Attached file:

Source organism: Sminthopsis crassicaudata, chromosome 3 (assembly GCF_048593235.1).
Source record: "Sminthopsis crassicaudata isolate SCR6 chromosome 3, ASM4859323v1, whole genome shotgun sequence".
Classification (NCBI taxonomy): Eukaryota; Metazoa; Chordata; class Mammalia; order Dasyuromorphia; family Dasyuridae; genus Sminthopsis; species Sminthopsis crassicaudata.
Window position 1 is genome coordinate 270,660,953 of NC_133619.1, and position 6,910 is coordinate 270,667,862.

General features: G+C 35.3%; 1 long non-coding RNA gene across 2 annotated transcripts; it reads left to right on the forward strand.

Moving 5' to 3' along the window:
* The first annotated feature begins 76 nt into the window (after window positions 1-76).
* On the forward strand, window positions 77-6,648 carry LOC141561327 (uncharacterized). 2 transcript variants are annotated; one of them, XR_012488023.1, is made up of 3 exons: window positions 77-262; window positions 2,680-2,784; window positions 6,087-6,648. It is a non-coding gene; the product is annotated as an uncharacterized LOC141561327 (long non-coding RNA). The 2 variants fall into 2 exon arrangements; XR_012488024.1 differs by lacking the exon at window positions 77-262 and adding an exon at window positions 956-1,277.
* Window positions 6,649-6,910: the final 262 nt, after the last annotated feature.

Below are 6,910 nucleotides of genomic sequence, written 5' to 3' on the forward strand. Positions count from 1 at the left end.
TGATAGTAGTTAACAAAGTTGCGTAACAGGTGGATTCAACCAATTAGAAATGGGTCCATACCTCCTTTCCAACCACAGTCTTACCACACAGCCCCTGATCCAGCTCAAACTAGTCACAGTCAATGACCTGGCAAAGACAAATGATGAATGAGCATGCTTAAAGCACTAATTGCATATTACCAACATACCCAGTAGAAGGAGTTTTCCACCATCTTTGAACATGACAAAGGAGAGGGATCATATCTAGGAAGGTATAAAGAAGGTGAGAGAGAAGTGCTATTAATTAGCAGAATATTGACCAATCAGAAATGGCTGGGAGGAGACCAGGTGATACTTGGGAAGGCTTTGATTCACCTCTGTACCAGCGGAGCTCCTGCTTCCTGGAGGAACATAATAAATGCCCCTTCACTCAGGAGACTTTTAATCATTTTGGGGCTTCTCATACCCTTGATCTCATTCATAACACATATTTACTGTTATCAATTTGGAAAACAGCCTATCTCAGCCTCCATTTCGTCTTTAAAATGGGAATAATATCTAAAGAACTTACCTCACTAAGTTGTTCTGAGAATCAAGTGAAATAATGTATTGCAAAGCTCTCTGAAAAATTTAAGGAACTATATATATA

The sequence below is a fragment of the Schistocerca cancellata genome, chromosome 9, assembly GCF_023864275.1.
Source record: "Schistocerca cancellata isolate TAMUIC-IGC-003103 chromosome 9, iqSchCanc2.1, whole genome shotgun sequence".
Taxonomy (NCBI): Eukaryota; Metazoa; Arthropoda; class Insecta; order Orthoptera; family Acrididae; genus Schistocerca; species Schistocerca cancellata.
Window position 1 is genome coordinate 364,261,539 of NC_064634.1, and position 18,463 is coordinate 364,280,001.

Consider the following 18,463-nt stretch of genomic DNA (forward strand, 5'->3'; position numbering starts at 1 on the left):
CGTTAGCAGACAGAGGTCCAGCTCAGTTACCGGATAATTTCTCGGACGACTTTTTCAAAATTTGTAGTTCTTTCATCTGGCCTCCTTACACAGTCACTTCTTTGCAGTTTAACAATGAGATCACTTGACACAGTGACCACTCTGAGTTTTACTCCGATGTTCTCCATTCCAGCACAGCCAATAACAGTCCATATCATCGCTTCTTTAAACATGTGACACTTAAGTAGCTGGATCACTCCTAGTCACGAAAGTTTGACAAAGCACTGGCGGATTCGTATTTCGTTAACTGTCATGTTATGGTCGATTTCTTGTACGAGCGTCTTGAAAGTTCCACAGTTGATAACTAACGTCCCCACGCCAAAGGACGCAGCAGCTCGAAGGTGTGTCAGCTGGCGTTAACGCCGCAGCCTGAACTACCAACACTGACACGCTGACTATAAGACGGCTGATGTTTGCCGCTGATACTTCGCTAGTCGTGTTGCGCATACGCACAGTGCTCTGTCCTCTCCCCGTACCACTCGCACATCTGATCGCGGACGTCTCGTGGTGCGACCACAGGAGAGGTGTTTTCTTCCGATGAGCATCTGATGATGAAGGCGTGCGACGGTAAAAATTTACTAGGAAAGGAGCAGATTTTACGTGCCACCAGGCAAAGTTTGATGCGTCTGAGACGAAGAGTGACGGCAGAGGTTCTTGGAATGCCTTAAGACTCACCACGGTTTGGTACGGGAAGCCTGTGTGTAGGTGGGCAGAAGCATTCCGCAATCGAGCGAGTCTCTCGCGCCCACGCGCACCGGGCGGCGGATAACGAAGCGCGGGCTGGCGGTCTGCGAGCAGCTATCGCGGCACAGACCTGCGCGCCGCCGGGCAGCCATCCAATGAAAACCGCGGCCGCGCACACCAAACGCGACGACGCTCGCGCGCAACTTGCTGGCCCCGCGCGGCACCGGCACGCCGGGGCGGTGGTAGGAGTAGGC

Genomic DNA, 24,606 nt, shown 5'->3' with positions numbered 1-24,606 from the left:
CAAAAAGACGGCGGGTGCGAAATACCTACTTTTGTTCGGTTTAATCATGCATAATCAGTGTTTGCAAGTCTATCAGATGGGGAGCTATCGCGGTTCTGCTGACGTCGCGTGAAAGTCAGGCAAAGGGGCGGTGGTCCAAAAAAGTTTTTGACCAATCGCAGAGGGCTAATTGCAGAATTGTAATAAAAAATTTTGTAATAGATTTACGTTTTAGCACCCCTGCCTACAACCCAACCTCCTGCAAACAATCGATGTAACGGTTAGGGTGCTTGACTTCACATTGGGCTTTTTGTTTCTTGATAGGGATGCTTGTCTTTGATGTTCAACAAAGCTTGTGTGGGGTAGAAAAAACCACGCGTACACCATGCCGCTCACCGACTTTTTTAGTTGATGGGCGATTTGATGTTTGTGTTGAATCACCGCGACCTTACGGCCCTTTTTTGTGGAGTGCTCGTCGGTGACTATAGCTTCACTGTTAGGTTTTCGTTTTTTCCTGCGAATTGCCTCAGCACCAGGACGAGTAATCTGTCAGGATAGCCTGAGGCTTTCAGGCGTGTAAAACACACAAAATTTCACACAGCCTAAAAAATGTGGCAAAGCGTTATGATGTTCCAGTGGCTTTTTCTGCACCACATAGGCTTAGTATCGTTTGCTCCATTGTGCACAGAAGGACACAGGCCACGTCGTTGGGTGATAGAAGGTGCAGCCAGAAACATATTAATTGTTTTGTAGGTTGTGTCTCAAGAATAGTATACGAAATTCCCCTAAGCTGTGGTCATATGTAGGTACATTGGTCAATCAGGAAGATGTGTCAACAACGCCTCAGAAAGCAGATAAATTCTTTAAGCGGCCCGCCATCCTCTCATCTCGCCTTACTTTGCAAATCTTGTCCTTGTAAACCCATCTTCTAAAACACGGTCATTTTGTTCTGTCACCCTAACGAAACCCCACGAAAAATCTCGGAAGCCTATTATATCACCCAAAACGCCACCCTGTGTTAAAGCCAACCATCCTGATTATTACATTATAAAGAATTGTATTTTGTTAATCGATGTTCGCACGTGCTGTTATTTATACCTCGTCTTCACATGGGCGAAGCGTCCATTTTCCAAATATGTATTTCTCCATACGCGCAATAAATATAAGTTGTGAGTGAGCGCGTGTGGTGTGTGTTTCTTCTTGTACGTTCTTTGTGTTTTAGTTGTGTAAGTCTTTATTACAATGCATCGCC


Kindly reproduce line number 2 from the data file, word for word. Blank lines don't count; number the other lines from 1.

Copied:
Source record: "Sminthopsis crassicaudata isolate SCR6 chromosome 3, ASM4859323v1, whole genome shotgun sequence".